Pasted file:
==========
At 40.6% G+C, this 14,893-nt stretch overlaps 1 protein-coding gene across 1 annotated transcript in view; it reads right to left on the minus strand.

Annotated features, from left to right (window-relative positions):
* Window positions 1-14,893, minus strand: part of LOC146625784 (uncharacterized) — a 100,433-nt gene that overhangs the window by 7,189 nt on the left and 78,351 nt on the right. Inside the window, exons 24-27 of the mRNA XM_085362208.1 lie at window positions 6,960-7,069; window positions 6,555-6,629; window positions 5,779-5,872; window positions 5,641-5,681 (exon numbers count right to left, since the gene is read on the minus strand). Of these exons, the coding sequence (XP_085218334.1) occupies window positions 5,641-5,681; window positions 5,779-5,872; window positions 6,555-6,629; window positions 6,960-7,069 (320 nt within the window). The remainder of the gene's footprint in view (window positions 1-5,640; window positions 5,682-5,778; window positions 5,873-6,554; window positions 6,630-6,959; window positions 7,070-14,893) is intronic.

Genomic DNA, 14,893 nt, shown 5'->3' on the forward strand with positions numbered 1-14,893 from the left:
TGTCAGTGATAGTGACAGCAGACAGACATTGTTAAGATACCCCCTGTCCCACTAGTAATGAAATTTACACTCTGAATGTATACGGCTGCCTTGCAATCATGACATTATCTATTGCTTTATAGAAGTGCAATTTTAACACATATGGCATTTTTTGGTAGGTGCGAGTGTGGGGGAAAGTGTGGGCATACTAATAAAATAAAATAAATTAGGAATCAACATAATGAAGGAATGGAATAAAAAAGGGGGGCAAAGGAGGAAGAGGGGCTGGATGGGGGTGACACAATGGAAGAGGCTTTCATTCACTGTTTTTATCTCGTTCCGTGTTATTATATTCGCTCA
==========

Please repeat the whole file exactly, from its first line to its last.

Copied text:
At 40.6% G+C, this 14,893-nt stretch overlaps 1 protein-coding gene across 1 annotated transcript in view; it reads right to left on the minus strand.

Annotated features, from left to right (window-relative positions):
* Window positions 1-14,893, minus strand: part of LOC146625784 (uncharacterized) — a 100,433-nt gene that overhangs the window by 7,189 nt on the left and 78,351 nt on the right. Inside the window, exons 24-27 of the mRNA XM_085362208.1 lie at window positions 6,960-7,069; window positions 6,555-6,629; window positions 5,779-5,872; window positions 5,641-5,681 (exon numbers count right to left, since the gene is read on the minus strand). Of these exons, the coding sequence (XP_085218334.1) occupies window positions 5,641-5,681; window positions 5,779-5,872; window positions 6,555-6,629; window positions 6,960-7,069 (320 nt within the window). The remainder of the gene's footprint in view (window positions 1-5,640; window positions 5,682-5,778; window positions 5,873-6,554; window positions 6,630-6,959; window positions 7,070-14,893) is intronic.

Genomic DNA, 14,893 nt, shown 5'->3' on the forward strand with positions numbered 1-14,893 from the left:
TGTCAGTGATAGTGACAGCAGACAGACATTGTTAAGATACCCCCTGTCCCACTAGTAATGAAATTTACACTCTGAATGTATACGGCTGCCTTGCAATCATGACATTATCTATTGCTTTATAGAAGTGCAATTTTAACACATATGGCATTTTTTGGTAGGTGCGAGTGTGGGGGAAAGTGTGGGCATACTAATAAAATAAAATAAATTAGGAATCAACATAATGAAGGAATGGAATAAAAAAGGGGGGCAAAGGAGGAAGAGGGGCTGGATGGGGGTGACACAATGGAAGAGGCTTTCATTCACTGTTTTTATCTCGTTCCGTGTTATTATATTCGCTCA